3. The apparatus set forth in claim 1 wherein the hinge pivotally mounts the hood and fender assembly to the frame so the hood and fender assembly are forwardly tiltable from the position enclosing the engine to a position permitting access to the engine.
4. The apparatus set forth in claim 1 wherein said first and second latch members are mounted in a location which is substantially inaccessible from the exterior of the vehicle when the hood and fender assembly is in a closed position relative to the frame.
5. The apparatus set forth in claim 1 wherein said handle is located within the cab.
6. The apparatus set forth in claim 1 wherein said mechanism includes a cable connecting said handle with said lock mechanism.
7. An apparatus for use on a heavy duty over-the-highway tractor having a frame supporting a cab, an engine and a forwardly tiltable hood and fender assembly hinged at a forward end portion of the frame, said apparatus comprising:
a first latch receiving member connected to the frame;
a second latch member connected to the hood and fender assembly at a distal location relative to the hinge;
said first latch receiving member receives the second latch member to position and maintain the hood and fender assembly relative to the frame independent of the cab; and
a lock mechanism associated with said second latch member and which is engageable with a portion of said first latch receiving member to prevent said first latch receiving member from disengaging said second latch member.
8. The apparatus set forth in claim 7 further including:
a movable handle located within the cab; and
a cable connecting said handle with said lock mechanism to move said lock mechanism from the position engaged with said portion of said first latch receiving member to a position disengaged from said portion of said fixed latch member in response to movement of said handle.
9. The apparatus set forth in claim 7 wherein said second latch member includes a shaft connected at a first end portion to a bracket attached to the hood and fender assembly, a guide member is movable along said shaft between said first end portion of said shaft and a second end portion of said shaft, a bias mechanism urges said guide member towards said second end portion of said shaft, said first latch receiving member includes a cup shaped receiver having an opening extending therethrough, a surface on said guide member engages said cup shaped surface on said receiver when the hood and fender assembly pivots to a partially closed position to move said guide member towards said first end portion of said shaft against a force of said bias mechanism and expose said second end portion of said shaft during movement of the hood and fender assembly from the partially closed position to a fully closed position and cause said second end portion to extend through the opening in said receiver, said lock mechanism engages said second end portion of said shaft extending from said opening to prevent movement of the hood and fender assembly towards an open position.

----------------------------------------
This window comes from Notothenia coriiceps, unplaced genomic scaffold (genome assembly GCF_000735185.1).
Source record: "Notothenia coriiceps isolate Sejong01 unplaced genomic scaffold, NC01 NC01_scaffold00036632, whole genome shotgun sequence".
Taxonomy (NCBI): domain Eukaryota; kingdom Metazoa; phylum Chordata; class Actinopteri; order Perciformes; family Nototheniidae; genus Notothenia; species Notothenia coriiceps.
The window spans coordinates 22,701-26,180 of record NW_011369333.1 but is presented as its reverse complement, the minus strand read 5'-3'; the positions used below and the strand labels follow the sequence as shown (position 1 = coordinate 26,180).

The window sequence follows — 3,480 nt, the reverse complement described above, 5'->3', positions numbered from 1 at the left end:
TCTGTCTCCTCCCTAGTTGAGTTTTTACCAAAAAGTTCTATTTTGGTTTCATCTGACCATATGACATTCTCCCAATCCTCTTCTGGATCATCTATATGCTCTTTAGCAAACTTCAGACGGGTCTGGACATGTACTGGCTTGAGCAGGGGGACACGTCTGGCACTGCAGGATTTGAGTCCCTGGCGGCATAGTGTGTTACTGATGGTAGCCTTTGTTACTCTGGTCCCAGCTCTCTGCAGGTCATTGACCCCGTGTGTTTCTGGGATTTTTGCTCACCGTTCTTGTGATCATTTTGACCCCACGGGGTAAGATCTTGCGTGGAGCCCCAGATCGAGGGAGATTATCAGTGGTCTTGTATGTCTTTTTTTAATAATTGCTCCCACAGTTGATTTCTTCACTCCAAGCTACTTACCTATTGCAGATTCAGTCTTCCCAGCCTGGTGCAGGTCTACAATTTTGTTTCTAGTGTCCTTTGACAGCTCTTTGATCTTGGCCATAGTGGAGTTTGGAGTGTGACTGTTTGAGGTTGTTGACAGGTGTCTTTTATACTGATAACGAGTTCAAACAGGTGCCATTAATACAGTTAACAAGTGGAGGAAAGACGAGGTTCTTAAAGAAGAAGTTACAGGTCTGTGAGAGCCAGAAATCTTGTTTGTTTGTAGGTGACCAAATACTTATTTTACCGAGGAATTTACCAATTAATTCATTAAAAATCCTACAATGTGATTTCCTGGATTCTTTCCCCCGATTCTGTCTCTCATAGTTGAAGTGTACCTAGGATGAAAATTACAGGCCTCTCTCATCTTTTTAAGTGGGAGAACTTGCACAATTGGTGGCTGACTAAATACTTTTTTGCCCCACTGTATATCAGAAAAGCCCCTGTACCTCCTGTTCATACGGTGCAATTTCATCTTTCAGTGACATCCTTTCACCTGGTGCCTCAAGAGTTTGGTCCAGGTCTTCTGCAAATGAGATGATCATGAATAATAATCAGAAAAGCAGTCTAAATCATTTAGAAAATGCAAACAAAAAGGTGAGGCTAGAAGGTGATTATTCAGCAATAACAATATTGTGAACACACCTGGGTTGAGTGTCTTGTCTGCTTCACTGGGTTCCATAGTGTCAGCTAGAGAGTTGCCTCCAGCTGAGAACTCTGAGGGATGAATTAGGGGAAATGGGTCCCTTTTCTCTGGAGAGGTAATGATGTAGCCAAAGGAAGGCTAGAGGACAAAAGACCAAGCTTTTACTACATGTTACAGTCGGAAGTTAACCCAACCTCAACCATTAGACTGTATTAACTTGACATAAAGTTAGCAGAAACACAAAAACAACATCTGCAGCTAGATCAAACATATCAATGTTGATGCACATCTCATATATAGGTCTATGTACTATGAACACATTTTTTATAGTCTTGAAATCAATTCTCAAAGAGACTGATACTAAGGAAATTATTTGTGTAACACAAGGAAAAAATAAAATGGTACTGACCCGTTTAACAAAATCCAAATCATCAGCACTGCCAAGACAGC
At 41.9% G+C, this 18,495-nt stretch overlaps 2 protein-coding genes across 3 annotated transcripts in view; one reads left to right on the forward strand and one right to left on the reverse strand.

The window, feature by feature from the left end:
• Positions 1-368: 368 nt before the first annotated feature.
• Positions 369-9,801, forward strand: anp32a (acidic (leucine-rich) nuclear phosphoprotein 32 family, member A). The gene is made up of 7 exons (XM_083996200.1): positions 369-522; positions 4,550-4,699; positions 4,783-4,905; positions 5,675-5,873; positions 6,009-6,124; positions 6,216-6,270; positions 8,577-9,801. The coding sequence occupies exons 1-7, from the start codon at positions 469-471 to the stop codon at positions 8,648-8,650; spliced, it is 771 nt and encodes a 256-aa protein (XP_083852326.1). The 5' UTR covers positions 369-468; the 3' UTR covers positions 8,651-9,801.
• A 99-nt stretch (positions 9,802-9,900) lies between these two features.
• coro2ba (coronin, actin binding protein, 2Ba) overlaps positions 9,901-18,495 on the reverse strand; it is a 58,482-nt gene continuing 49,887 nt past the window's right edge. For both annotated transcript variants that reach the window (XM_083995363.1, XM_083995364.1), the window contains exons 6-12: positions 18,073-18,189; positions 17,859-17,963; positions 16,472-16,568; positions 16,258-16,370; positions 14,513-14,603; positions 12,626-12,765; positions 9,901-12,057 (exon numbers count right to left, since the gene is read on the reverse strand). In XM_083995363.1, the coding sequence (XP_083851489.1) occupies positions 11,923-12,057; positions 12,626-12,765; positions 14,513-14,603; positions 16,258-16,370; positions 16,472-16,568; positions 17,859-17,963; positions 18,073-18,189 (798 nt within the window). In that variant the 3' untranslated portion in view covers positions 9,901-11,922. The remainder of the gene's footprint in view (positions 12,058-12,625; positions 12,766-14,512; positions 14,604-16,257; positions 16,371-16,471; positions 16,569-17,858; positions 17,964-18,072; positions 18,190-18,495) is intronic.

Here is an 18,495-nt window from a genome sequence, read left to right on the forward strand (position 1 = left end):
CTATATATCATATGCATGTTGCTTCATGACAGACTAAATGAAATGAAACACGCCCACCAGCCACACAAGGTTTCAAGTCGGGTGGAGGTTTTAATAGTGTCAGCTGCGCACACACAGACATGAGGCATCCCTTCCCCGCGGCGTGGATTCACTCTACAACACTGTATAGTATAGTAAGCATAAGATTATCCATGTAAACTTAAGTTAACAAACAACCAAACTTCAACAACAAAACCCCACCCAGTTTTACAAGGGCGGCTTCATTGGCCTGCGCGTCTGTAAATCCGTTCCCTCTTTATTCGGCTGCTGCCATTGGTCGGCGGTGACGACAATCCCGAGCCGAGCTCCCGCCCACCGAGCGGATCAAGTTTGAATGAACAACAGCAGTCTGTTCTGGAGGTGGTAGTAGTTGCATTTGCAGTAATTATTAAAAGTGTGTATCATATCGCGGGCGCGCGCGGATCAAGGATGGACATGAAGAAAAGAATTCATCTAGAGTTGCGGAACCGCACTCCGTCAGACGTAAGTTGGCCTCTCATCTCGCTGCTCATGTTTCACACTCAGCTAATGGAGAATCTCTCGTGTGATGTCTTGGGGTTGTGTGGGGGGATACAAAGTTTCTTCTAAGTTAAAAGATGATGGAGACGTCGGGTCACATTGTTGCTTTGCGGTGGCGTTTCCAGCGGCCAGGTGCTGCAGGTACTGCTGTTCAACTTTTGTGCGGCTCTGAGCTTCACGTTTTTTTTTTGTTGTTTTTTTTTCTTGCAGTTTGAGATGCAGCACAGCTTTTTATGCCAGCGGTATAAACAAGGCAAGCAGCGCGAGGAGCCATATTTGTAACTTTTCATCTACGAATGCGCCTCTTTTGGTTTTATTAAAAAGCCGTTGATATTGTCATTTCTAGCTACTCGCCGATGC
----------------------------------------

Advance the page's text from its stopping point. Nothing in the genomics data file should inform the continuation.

10. The apparatus set forth in claim 7 wherein said first and second latch members are mounted in a location which is substantially inaccessible from the exterior of the vehicle when the hood and fender assembly is in a closed position relative to the frame.
11. An apparatus for releasably connecting a pair of relatively movable members, said apparatus comprising:
a receiver attached to one of the pair of members and having an opening extending therethrough;
a shaft attached to the other of the pair of members at a first axial end portion of said shaft;
a guide member movable along said shaft between said first axial end portion of said shaft and a second axial end portion of said shaft;
a bias mechanism urging said guide member towards said second axial end portion of said shaft when the members are located relatively away from one another in an open position;
a surface on said guide member engages a surface on said receiver upon relative movement of the members from the open position to a partially closed position and moves said guide member towards said first axial end portion of said shaft against a force of said bias mechanism to expose said second axial end portion of said shaft from the guide member during movement of the pair of members from the partially closed position to a fully closed position and cause said second axial end portion to extend through the opening in said receiver; and